July 13 (Bloomberg) -- Treasuries fell, snapping a three- day advance, as Federal Reserve Chairman Ben S. Bernanke left open the possibility of more debt purchases to spur the economy and the U.S. prepared to sell $21 billion of 10-year notes.
Ten-year yields climbed after falling to 2.81 percent yesterday, the lowest level this year, as Treasuries rallied amid concern Europe’s sovereign-debt crisis was spreading. Yields rose earlier after higher-than-forecast economic growth in China reduced demand for government debt as a refuge.
“Treasuries are weaker as the market has to accommodate long-end supply and as investors are taking more risk,” said Michael Pond, co-head of interest-rate strategy in New York at Barclays Plc, one of 20 primary dealers that trade with the Fed. “Bernanke has been adamant that he believes in the recovery, but is leaving the door open to more stimulus, which is good for risk assets.”
Yields on the 10-year note increased seven basis points, or 0.07 percentage point, to 2.94 percent at 11:19 a.m. in New York, according to Bloomberg Bond Trader prices. The yield’s low yesterday was the least since Dec. 1. The 3.125 percent note maturing in May 2021 dropped 18/32 today, or $5.63 per $1,000 face amount, to 101 17/32.
Two-year note yields advanced one basis point to 0.36 percent after falling to 0.33 percent yesterday, the lowest level since June 27.
The extra yield investors demand to own U.S. 10-year debt instead of two-year securities widened, ending a six-day slide that was the longest streak of decreases since May. The yield gap between 10- and two-year notes increased to 2.58 percentage points, from as low as 2.48 percentage points yesterday.
Stocks rose, with the Standard & Poor’s 500 Index advancing 1.3 percent, as Bernanke said the central bank is ready to move to spur the economy if necessary.
“The possibility remains that the recent economic weakness may prove more persistent than expected and that deflationary risks might reemerge, implying a need for additional policy support,” Bernanke said in testimony to the House Financial Services Committee today. “The Federal Reserve remains prepared to respond should economic developments indicate that an adjustment of monetary policy would be appropriate.”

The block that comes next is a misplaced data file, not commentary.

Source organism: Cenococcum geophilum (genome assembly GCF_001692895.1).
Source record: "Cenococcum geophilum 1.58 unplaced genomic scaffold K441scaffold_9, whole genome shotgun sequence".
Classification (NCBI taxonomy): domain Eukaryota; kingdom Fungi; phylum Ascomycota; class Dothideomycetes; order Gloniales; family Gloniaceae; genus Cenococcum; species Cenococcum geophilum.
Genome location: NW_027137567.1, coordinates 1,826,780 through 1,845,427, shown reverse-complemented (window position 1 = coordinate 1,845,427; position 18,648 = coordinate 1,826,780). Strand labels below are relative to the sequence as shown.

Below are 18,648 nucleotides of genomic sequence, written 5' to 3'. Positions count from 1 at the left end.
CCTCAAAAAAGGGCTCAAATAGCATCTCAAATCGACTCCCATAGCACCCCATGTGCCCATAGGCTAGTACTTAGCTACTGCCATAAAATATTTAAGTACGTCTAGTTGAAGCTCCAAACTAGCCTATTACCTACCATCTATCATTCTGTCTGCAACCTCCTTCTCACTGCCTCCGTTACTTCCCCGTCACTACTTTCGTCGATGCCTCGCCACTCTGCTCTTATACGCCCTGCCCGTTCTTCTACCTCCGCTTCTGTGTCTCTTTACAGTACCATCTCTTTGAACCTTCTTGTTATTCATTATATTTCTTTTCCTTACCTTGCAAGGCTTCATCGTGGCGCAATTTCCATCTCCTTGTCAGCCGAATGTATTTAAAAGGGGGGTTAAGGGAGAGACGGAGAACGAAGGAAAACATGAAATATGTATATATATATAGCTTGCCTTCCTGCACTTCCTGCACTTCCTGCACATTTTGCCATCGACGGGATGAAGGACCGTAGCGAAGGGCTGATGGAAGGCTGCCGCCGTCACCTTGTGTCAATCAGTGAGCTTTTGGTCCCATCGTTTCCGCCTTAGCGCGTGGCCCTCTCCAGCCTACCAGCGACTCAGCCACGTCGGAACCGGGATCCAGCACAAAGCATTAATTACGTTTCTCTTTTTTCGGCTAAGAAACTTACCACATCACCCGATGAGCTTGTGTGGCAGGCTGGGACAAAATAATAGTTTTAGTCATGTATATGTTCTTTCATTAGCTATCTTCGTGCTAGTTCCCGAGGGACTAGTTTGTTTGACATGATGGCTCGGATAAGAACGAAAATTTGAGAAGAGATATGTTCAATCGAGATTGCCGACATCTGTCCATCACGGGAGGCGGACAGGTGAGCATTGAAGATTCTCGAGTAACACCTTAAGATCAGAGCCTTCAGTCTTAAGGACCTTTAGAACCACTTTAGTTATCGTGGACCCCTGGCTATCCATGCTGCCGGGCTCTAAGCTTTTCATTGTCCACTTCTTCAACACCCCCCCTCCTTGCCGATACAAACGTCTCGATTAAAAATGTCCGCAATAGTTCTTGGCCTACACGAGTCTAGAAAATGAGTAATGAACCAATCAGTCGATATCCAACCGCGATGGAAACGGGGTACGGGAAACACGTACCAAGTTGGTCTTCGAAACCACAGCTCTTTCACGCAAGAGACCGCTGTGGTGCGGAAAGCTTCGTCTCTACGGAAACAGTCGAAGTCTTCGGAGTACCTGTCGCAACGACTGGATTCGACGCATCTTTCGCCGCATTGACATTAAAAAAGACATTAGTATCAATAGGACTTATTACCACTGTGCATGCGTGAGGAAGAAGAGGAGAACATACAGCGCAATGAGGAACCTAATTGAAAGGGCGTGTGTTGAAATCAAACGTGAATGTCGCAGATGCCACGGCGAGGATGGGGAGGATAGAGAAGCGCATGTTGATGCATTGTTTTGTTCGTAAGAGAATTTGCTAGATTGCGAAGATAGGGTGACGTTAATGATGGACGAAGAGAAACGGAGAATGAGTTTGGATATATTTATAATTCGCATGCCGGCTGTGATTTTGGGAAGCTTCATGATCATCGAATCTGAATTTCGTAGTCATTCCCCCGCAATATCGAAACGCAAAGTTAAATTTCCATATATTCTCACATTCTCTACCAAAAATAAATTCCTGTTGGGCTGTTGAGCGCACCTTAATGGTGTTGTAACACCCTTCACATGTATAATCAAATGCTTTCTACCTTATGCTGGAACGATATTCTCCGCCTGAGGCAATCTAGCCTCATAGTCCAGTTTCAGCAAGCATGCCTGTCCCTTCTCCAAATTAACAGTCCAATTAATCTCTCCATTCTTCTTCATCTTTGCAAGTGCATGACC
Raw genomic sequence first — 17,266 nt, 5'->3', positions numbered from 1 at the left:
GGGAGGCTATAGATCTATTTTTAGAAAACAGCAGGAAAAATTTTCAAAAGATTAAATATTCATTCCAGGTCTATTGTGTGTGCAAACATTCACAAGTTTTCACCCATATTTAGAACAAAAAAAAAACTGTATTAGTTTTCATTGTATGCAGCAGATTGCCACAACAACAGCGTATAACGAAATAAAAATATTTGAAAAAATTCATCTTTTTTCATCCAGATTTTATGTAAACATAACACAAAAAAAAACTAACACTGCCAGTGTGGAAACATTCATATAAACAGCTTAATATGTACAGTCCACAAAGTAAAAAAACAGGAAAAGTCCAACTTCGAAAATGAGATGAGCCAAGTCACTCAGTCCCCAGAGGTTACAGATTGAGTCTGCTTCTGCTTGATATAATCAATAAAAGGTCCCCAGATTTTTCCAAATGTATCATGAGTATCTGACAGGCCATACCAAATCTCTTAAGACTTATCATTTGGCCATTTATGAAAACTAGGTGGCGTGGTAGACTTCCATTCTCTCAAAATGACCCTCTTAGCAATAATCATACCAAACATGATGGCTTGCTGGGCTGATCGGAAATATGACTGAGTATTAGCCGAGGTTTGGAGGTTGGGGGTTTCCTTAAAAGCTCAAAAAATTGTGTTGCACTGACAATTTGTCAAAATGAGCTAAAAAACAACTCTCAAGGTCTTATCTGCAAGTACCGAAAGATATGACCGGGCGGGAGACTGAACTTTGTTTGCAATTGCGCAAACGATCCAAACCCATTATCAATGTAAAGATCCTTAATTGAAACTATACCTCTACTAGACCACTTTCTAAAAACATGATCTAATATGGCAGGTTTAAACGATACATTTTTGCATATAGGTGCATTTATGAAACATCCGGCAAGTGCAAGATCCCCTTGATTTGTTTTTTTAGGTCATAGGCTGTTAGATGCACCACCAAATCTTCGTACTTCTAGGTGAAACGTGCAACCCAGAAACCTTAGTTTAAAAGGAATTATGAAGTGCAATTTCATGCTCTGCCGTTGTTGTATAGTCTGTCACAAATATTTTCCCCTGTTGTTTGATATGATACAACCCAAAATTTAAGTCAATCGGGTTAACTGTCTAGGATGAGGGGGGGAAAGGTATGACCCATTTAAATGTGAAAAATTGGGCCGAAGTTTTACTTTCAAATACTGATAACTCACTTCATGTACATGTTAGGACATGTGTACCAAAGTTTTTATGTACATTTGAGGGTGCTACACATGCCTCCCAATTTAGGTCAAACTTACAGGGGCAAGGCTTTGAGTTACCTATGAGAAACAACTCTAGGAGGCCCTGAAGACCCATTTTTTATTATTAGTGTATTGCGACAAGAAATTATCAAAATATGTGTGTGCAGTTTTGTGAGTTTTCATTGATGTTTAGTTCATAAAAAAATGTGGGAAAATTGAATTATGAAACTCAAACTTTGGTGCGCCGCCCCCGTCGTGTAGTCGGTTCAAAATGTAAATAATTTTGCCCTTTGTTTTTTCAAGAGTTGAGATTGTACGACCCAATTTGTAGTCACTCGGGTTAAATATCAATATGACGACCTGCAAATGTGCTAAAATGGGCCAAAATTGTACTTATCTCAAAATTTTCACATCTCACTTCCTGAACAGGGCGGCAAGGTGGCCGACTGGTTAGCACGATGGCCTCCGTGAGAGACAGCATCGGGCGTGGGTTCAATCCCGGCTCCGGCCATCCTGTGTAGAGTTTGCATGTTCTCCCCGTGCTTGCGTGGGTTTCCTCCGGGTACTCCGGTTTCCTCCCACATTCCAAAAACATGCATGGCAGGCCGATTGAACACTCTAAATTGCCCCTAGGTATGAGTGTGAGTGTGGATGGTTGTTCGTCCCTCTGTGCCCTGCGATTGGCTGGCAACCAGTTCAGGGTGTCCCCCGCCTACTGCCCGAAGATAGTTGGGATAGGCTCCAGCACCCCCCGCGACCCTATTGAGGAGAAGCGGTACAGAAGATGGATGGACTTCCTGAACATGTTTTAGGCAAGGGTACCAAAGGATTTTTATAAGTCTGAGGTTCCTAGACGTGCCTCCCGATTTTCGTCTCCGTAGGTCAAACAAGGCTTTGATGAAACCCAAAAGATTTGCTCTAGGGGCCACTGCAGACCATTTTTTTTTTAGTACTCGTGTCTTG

One option, the Fed chief said, would be a third round of government bond purchases. Another would be to pledge to hold rates at record lows and the Fed’s balance sheet at a record high of almost $3 trillion for a longer period of time.
The comments were Bernanke’s first since a report on July 8 showed the economy added 18,000 jobs in June, fewer than the most pessimistic forecast in a Bloomberg News survey. The Fed’s second round of quantitative easing, $600 billion of Treasury purchases, ended on schedule June 30.
The 10-year notes scheduled for sale today yielded 2.935 percent in pre-auction trading, compared with 2.967 percent the last time the notes were sold on June 8. Investors bid for 3.23 times the amount of debt offered last month, up from 3 times at the May sale and an average of 3.11 for the past 10 auctions.
The 10-year note auction “will also serve as a litmus test for post-QE2 investor demand,” wrote George Goncalves, head of interest rate strategy at Nomura Holdings Inc. in New York, which as a primary dealer is obliged to bid at U.S. debt sales.
The U.S. sold $32 billion of three-year debt yesterday in the first note auction since the Federal Reserve’s $600 billion of Treasury purchases ended on June 30. The bid-to-cover ratio, which gauges demand by comparing bids with the amount offered, was 3.22, versus an average of 3.14 for the prior 10 sales.
The government plans to conclude this week’s sales with a $13 billion auction of 30-year bonds tomorrow.
Bill Gross, who runs the world’s biggest debt fund at Pacific Investment Management Co., increased holdings of Treasuries and bonds outside the U.S. last month, while cutting money-market securities.
Gross boosted his $243 billion Total Return Fund’s investment in U.S. government debt to 8 percent of assets in June from 5 percent in May, according to Newport Beach, California-based Pimco’s website. Bonds from non-U.S. developed markets rose to 13 percent of Pimco’s holdings from 10 percent. Cash and equivalents dropped to 29 percent from 35 percent.
U.S. debt has returned 3.6 percent in 2011, according to the Bank of America Merrill Lynch Treasury Master index. The Standard & Poor’s 500 Index gained 6.1 percent.
Treasuries rallied yesterday as Moody’s Investors Service cut Ireland’s credit rating to junk. Greece is struggling to avert a default, and investors concerned at borrowing levels in Italy and Spain sent yields on 10-year securities in those nations to the highest in more than a decade.
Bonds reversed course today as data showed China’s gross domestic product rose 9.5 percent in the second quarter, beating estimates and fueling optimism the world’s second-largest economy is maintaining momentum.
Ten-year yields will advance to 3.53 percent in the U.S. by Dec. 31 as the Fed keeps its benchmark interest rate unchanged, according to Bloomberg surveys of banks and securities companies with the most recent forecasts given the heaviest weightings.
--With assistance from Lucy Meakin in London and Shigeru Sato and Takako Taniguchi in Tokyo. Editors: Greg Storey, Paul Cox
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